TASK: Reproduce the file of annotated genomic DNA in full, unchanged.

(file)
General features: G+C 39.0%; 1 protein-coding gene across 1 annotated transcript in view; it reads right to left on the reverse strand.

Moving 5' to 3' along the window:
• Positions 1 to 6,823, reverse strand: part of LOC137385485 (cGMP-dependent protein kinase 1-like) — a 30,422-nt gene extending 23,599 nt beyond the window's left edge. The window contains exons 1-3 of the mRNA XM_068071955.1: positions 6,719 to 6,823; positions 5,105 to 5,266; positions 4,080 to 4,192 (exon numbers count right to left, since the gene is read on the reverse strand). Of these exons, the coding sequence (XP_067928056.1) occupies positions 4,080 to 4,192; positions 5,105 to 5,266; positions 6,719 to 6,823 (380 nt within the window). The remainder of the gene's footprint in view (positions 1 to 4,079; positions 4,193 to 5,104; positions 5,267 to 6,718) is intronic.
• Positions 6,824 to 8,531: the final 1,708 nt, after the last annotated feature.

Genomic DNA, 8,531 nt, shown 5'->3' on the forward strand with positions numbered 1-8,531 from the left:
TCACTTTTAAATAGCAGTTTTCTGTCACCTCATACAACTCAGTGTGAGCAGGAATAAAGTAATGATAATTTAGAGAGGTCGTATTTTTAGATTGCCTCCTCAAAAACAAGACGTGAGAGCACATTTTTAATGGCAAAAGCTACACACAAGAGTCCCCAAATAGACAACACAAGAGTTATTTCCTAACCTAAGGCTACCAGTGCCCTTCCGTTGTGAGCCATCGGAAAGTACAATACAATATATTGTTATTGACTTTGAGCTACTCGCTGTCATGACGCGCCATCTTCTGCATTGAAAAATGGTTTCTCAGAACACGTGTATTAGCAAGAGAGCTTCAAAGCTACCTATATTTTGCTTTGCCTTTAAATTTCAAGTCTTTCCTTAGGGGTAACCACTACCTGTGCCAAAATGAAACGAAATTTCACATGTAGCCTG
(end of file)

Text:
General features: G+C 39.0%; 1 protein-coding gene across 1 annotated transcript in view; it reads right to left on the reverse strand.

Moving 5' to 3' along the window:
• Positions 1 to 6,823, reverse strand: part of LOC137385485 (cGMP-dependent protein kinase 1-like) — a 30,422-nt gene extending 23,599 nt beyond the window's left edge. The window contains exons 1-3 of the mRNA XM_068071955.1: positions 6,719 to 6,823; positions 5,105 to 5,266; positions 4,080 to 4,192 (exon numbers count right to left, since the gene is read on the reverse strand). Of these exons, the coding sequence (XP_067928056.1) occupies positions 4,080 to 4,192; positions 5,105 to 5,266; positions 6,719 to 6,823 (380 nt within the window). The remainder of the gene's footprint in view (positions 1 to 4,079; positions 4,193 to 5,104; positions 5,267 to 6,718) is intronic.
• Positions 6,824 to 8,531: the final 1,708 nt, after the last annotated feature.

Genomic DNA, 8,531 nt, shown 5'->3' on the forward strand with positions numbered 1-8,531 from the left:
TCACTTTTAAATAGCAGTTTTCTGTCACCTCATACAACTCAGTGTGAGCAGGAATAAAGTAATGATAATTTAGAGAGGTCGTATTTTTAGATTGCCTCCTCAAAAACAAGACGTGAGAGCACATTTTTAATGGCAAAAGCTACACACAAGAGTCCCCAAATAGACAACACAAGAGTTATTTCCTAACCTAAGGCTACCAGTGCCCTTCCGTTGTGAGCCATCGGAAAGTACAATACAATATATTGTTATTGACTTTGAGCTACTCGCTGTCATGACGCGCCATCTTCTGCATTGAAAAATGGTTTCTCAGAACACGTGTATTAGCAAGAGAGCTTCAAAGCTACCTATATTTTGCTTTGCCTTTAAATTTCAAGTCTTTCCTTAGGGGTAACCACTACCTGTGCCAAAATGAAACGAAATTTCACATGTAGCCTG